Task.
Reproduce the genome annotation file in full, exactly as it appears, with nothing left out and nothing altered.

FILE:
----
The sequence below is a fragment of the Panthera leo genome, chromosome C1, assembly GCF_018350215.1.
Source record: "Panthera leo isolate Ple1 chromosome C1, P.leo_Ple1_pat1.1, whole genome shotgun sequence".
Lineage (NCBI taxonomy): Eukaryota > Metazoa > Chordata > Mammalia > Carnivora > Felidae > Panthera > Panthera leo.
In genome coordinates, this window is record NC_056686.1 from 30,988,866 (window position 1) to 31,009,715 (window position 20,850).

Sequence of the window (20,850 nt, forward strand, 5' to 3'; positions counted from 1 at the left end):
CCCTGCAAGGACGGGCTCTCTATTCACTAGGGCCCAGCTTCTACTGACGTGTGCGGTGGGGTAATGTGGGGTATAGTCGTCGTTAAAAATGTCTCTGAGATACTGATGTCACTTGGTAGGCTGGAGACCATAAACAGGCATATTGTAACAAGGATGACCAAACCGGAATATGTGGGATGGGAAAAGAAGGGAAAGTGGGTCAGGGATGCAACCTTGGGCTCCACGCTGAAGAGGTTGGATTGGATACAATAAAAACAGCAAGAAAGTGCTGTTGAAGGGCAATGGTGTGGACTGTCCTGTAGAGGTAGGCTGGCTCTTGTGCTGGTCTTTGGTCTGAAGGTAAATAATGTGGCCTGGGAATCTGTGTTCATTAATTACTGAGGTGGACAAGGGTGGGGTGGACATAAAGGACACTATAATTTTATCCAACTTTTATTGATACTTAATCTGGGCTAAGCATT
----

The sequence below is a fragment of the Panthera leo genome, chromosome C1, assembly GCF_018350215.1.
Source record: "Panthera leo isolate Ple1 chromosome C1, P.leo_Ple1_pat1.1, whole genome shotgun sequence".
Lineage (NCBI taxonomy): Eukaryota > Metazoa > Chordata > Mammalia > Carnivora > Felidae > Panthera > Panthera leo.
In genome coordinates, this window is record NC_056686.1 from 30,988,866 (window position 1) to 31,009,715 (window position 20,850).

Sequence of the window (20,850 nt, forward strand, 5' to 3'; positions counted from 1 at the left end):
CCCTGCAAGGACGGGCTCTCTATTCACTAGGGCCCAGCTTCTACTGACGTGTGCGGTGGGGTAATGTGGGGTATAGTCGTCGTTAAAAATGTCTCTGAGATACTGATGTCACTTGGTAGGCTGGAGACCATAAACAGGCATATTGTAACAAGGATGACCAAACCGGAATATGTGGGATGGGAAAAGAAGGGAAAGTGGGTCAGGGATGCAACCTTGGGCTCCACGCTGAAGAGGTTGGATTGGATACAATAAAAACAGCAAGAAAGTGCTGTTGAAGGGCAATGGTGTGGACTGTCCTGTAGAGGTAGGCTGGCTCTTGTGCTGGTCTTTGGTCTGAAGGTAAATAATGTGGCCTGGGAATCTGTGTTCATTAATTACTGAGGTGGACAAGGGTGGGGTGGACATAAAGGACACTATAATTTTATCCAACTTTTATTGATACTTAATCTGGGCTAAGCATT